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Thu 8 Apr 2010 04:53 PM

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Saudi Aramco to drill hundreds of wells this year

State oil giant to drill min 300 development wells on and offshore; 48 exploratory wells.

Saudi Aramco to drill hundreds of wells this year
OIL RIGS: Decreased activity on oil last year led to a fall in the number of rigs used in the kingdom to 104 from 130. (Getty Images)

State oil giant Saudi Aramco will drill at least 300 development wells on and offshore and 48 exploratory wells this year, an executive said. "We are proceeding with our development and exploration programme, (and) this year we are going to drill 48 exploration wells and 300 plus development wells," Zuhair al-Hussain, vice president for drilling and workover at Saudi Aramco, told Reuters this week on the sidelines of an industry event.

Aramco would maintain the level of rigs it is now operating at 96, of which 17 are for exploration and the rest for development wells, Hussain said.

Decreased activity on oil last year led to a fall in the number of rigs used in the kingdom to 104 from 130.

Saudi Arabia, like the other OPEC members subject to output limits, saw its crude output fall after the organisation announced supply curbs of 4.2 million bpd in December 2008.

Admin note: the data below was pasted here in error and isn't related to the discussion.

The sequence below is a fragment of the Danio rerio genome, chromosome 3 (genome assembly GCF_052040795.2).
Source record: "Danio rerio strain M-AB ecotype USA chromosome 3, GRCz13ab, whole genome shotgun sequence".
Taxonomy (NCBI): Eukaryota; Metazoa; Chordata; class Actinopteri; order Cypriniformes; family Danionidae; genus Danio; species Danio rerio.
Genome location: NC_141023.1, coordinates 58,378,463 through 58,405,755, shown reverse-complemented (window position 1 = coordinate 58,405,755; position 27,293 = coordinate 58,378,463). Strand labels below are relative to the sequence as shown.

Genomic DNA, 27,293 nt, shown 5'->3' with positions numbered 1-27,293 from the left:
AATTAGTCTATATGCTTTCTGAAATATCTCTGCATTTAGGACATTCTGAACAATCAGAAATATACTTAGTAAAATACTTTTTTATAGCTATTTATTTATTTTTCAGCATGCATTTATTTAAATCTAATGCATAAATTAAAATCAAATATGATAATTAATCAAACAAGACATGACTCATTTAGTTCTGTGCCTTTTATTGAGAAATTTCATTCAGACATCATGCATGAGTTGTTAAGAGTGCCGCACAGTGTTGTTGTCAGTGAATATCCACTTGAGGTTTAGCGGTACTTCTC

Falling global oil consumption has left the kingdom sitting on its biggest supply cushion in years and allowed it to shift attention from oil to booming gas demand that is growing by 7 percent annually.

Hussain said the focus on drilling for gas would continue, and rigs were now 50 percent for gas and 50 percent for oil.

An industry source said the number of rigs active in the kindgdom used to be 70 percent for oil and 30 percent for gas.

Drilling in two offshore non-associated gas fields, Arabiyah and Hasbah would start by the end of the year, he said.

Gas from these fields would be processed at Aramco's new and biggest plant, Wasit, which has a capacity of 2.5 billion cubic feet per day (cfd), Hussain said at an industry conference.

The kingdom has recently announced a new gas find in the northern area of Jalamid, which could be commercially exploited.

Tests showed the Jalamid-3 discovery well flowed at 12.1 million cubic feet per day (cfd).

The new gas find in the northern area is very promising and will double exploration activities there, Aramco's chief executive Khalid al-Falih was quoted as saying last month.

"We drilled in Jalamid in the past, it did not give us good rates, after more seismic work, we went back to drill Jalamid-3, and now we have to re-enter the old well," Hussain said.

In Moneefa, Aramco has 6 onshore-offshore rigs now, but next year drilling activities will increase.

"Moneefa is slowing down, the capacity that we have 12 million (bpd), we are not producing all the 12 million so there is no need really for production," Hussain said. (Reuters)

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